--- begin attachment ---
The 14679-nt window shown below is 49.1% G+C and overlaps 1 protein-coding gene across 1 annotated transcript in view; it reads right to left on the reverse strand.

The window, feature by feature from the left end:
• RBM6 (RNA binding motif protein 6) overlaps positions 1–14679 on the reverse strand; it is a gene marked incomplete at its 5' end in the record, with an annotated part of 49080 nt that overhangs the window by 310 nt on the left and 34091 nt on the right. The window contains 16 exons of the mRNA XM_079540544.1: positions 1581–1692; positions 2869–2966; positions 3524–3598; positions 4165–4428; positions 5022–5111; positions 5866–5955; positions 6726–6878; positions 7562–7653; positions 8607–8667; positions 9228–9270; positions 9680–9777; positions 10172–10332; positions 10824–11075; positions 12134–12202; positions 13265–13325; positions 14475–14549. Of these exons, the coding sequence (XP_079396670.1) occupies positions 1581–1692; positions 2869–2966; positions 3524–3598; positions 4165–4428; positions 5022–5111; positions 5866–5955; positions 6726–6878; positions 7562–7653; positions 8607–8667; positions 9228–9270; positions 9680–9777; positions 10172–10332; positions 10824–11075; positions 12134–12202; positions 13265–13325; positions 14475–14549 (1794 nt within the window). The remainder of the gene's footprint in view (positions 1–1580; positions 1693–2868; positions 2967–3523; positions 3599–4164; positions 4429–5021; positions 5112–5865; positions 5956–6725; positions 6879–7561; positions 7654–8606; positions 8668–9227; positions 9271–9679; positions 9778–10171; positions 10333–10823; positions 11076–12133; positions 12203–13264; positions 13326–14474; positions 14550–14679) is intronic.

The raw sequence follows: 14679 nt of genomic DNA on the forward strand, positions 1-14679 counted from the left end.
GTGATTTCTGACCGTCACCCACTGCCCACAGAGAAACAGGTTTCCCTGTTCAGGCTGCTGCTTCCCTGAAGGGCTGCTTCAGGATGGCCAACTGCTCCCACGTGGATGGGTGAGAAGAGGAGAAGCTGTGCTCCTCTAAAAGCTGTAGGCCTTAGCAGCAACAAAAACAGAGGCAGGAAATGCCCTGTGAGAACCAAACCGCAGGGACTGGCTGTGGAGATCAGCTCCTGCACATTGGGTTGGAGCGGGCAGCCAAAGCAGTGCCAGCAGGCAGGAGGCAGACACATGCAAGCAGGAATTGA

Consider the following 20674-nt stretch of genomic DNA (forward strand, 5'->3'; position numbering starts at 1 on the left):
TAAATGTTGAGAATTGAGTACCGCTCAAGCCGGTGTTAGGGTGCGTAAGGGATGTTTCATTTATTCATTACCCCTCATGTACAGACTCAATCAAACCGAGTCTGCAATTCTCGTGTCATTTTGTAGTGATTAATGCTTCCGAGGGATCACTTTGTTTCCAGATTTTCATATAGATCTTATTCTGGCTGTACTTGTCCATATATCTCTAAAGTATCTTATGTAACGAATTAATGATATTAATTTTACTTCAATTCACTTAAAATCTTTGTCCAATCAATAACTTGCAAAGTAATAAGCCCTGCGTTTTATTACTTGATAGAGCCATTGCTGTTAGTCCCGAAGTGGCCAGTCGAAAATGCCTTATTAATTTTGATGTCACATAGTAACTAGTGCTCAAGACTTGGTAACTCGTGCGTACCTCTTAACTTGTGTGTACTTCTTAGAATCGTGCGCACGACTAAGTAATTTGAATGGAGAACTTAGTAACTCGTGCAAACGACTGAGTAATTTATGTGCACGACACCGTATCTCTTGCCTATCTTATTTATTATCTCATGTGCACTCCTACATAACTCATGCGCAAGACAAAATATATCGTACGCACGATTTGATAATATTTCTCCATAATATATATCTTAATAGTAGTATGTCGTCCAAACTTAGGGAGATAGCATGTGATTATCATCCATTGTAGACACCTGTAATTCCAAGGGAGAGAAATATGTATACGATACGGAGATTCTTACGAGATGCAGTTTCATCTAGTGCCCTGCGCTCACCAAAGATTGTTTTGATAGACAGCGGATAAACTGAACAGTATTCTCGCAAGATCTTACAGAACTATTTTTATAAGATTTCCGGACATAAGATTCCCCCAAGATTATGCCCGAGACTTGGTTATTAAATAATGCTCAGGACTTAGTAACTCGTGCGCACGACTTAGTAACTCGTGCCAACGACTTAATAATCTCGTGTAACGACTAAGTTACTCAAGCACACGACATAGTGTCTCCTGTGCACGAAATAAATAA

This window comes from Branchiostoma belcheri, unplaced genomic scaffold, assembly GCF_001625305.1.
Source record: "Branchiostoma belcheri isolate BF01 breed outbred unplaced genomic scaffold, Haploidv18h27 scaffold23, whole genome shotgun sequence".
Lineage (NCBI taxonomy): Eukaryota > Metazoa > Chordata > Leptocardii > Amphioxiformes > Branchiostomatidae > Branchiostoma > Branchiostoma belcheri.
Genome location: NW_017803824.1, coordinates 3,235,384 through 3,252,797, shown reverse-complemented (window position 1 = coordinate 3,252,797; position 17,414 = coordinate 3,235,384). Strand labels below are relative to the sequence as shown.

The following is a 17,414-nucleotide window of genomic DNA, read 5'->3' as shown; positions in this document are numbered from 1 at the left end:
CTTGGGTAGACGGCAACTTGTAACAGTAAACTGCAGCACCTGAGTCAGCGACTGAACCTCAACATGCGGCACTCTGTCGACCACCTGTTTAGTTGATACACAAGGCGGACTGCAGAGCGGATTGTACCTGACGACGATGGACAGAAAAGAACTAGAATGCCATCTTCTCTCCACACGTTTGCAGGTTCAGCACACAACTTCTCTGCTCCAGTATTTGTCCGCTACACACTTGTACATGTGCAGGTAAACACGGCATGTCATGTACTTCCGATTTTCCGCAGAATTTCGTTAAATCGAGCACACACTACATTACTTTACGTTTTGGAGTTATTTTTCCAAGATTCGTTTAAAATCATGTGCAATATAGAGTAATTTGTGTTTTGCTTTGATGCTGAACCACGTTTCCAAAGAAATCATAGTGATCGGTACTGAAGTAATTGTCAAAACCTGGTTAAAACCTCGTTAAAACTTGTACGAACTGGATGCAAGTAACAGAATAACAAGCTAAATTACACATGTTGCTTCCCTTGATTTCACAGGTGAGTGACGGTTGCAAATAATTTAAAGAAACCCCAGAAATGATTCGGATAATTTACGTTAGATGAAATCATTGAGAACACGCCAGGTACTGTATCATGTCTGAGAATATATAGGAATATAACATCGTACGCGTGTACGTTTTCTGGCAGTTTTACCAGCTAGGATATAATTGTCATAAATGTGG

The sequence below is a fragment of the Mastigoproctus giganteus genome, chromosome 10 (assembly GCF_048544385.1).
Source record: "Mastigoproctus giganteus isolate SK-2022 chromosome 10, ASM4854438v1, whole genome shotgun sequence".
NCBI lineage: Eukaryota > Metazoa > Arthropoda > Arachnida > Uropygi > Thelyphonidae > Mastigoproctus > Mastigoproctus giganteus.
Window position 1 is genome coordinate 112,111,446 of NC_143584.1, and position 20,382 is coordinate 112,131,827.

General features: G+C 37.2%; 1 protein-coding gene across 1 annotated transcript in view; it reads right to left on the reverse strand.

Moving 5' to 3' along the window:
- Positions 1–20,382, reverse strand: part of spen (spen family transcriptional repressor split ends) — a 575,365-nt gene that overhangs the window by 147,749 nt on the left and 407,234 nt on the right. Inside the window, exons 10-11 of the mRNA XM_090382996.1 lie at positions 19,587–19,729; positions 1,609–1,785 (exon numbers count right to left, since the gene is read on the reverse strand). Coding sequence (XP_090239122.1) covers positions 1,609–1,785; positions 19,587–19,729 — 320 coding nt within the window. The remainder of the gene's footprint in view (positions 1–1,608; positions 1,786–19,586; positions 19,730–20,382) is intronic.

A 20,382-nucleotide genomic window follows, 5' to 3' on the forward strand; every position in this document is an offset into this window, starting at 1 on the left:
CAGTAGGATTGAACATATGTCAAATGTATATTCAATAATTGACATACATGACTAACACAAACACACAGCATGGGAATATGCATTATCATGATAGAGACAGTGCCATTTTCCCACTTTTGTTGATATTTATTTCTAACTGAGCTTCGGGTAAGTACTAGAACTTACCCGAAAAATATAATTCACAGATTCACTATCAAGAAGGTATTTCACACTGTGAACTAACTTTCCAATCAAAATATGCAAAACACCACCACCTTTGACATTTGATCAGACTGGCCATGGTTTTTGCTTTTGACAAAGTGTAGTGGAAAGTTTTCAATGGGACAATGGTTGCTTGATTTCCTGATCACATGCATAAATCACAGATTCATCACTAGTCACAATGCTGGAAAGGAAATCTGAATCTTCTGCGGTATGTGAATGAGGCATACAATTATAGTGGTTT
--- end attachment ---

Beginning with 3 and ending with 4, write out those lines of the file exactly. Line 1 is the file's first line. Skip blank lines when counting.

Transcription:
• RBM6 (RNA binding motif protein 6) overlaps positions 1–14679 on the reverse strand; it is a gene marked incomplete at its 5' end in the record, with an annotated part of 49080 nt that overhangs the window by 310 nt on the left and 34091 nt on the right. The window contains 16 exons of the mRNA XM_079540544.1: positions 1581–1692; positions 2869–2966; positions 3524–3598; positions 4165–4428; positions 5022–5111; positions 5866–5955; positions 6726–6878; positions 7562–7653; positions 8607–8667; positions 9228–9270; positions 9680–9777; positions 10172–10332; positions 10824–11075; positions 12134–12202; positions 13265–13325; positions 14475–14549. Of these exons, the coding sequence (XP_079396670.1) occupies positions 1581–1692; positions 2869–2966; positions 3524–3598; positions 4165–4428; positions 5022–5111; positions 5866–5955; positions 6726–6878; positions 7562–7653; positions 8607–8667; positions 9228–9270; positions 9680–9777; positions 10172–10332; positions 10824–11075; positions 12134–12202; positions 13265–13325; positions 14475–14549 (1794 nt within the window). The remainder of the gene's footprint in view (positions 1–1580; positions 1693–2868; positions 2967–3523; positions 3599–4164; positions 4429–5021; positions 5112–5865; positions 5956–6725; positions 6879–7561; positions 7654–8606; positions 8668–9227; positions 9271–9679; positions 9778–10171; positions 10333–10823; positions 11076–12133; positions 12203–13264; positions 13326–14474; positions 14550–14679) is intronic.

The raw sequence follows: 14679 nt of genomic DNA on the forward strand, positions 1-14679 counted from the left end.